The acetylcholine nicotinic receptor is among the most studied receptors in neuroscience. Involved in muscle contraction and a wide variety of other neurological functions, including the processing of nicotine, it was the first receptor to be isolated and observed at the molecular level, providing a major research pathway for scientists working in neuroscience, biochemistry, pharmacology, and behavioral science. This book describes four decades of scientific research that inform our current understanding of this receptor. Jean-Pierre Changeux and Stuart J. Edelstein played important roles in pioneering research on the acetylcholine nicotinic receptor and on allosteric proteins, and here they reveal the complete scientific trajectory of that research. They begin with a historical perspective, describing how several fields converged around a single receptor and then explain the initial receptor purification and characterization. Subsequent chapters trace the investigations into various aspects of receptor structure and function, including the chemical structure of the binding site, the identity and properties of the ion channel, and the mechanism of signal transmission.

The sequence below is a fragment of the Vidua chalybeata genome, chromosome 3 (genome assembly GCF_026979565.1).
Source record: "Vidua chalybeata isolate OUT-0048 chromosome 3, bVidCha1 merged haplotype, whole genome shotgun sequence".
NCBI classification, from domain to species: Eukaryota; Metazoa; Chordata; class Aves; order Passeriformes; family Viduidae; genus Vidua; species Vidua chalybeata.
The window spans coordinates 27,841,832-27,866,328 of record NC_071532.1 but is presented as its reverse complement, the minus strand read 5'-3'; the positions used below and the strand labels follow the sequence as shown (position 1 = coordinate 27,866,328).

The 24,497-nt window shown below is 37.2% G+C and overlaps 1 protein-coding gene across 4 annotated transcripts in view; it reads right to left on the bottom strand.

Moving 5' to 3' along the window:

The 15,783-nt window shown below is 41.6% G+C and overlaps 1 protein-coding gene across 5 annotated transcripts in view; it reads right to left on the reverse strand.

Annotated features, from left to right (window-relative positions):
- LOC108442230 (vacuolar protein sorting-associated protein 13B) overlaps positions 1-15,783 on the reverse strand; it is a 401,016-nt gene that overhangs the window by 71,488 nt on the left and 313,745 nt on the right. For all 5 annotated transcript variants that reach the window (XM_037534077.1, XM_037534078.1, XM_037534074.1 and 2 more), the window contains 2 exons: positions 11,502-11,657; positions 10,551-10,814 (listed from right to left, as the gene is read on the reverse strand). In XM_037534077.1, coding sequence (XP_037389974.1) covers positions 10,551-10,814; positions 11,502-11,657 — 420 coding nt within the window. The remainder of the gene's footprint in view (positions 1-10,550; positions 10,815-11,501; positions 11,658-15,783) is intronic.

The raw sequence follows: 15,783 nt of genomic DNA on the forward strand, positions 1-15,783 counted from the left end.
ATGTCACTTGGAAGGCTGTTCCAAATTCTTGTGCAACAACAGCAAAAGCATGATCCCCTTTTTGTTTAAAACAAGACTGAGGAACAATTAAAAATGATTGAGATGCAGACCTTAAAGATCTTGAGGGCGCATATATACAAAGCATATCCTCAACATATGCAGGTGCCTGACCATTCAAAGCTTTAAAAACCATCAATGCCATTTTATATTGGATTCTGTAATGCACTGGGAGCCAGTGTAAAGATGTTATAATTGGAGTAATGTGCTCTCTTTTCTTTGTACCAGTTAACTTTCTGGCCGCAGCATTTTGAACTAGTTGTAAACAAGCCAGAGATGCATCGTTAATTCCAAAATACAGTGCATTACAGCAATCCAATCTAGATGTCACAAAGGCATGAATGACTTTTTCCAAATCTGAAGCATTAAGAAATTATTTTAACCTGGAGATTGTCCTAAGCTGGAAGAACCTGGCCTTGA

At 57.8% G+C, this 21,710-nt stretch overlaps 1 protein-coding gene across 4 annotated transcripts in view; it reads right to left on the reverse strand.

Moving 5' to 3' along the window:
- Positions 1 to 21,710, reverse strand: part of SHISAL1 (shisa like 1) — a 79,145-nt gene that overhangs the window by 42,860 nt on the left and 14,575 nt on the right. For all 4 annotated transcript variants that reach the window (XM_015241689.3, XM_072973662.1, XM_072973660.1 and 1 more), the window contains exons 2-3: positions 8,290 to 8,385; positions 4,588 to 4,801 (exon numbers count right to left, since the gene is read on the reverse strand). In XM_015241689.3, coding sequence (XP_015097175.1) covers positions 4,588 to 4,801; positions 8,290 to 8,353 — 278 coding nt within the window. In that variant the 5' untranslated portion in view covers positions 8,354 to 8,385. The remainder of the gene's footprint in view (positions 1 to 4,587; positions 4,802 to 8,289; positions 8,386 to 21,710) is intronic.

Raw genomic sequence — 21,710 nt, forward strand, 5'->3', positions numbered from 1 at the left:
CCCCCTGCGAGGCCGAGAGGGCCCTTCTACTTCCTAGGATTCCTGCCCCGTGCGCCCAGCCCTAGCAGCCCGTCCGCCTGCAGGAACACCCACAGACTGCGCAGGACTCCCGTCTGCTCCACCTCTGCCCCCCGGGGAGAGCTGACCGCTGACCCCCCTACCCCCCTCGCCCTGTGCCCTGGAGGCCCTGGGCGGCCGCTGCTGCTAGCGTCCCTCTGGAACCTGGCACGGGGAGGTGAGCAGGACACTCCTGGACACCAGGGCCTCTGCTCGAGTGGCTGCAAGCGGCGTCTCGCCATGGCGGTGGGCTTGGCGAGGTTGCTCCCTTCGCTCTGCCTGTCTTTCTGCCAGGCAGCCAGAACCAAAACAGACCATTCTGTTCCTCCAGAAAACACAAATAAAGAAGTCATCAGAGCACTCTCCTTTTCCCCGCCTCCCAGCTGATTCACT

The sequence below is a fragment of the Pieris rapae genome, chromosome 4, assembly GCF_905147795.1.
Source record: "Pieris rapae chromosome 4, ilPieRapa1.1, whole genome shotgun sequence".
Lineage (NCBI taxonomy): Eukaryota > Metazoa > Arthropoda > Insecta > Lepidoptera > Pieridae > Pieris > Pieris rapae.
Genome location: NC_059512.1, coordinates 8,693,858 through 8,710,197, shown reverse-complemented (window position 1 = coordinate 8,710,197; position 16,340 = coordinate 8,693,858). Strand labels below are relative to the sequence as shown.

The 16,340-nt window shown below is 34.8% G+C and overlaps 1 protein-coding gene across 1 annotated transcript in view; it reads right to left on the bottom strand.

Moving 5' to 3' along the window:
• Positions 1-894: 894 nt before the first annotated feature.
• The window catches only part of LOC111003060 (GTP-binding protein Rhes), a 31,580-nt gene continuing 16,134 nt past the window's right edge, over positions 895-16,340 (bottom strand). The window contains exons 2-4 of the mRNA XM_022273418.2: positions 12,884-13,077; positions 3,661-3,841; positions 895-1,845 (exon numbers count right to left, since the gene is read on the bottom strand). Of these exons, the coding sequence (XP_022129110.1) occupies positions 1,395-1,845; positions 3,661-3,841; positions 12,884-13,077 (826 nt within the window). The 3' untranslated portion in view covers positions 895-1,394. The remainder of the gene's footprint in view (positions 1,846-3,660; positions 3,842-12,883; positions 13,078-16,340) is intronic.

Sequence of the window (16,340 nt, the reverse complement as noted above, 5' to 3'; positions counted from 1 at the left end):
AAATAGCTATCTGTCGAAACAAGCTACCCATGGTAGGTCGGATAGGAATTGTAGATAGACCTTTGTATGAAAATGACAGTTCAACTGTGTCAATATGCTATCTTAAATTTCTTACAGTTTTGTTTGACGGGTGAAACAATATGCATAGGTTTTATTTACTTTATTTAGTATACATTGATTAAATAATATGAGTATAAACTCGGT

In the final portion of the book, Changeux and Edelstein discuss recent studies on the three-dimensional structure of the receptor molecule and share their novel understanding of inherited diseases such as congenital myasthenia and epilepsy. They also address the integration of the receptor into its synaptic membrane environment and its distribution, physiology, and regulation in brain functions and cognition. Richly illustrated and lucidly written, this book provides an exceptional opportunity for scientists and students to follow a historic advance in our knowledge of molecular mechanisms and the workings of the brain.
Publisher: Johns Hopkins University Press
Number of pages: 296
Weight: 930 g
Dimensions: 235 x 178 x 22 mm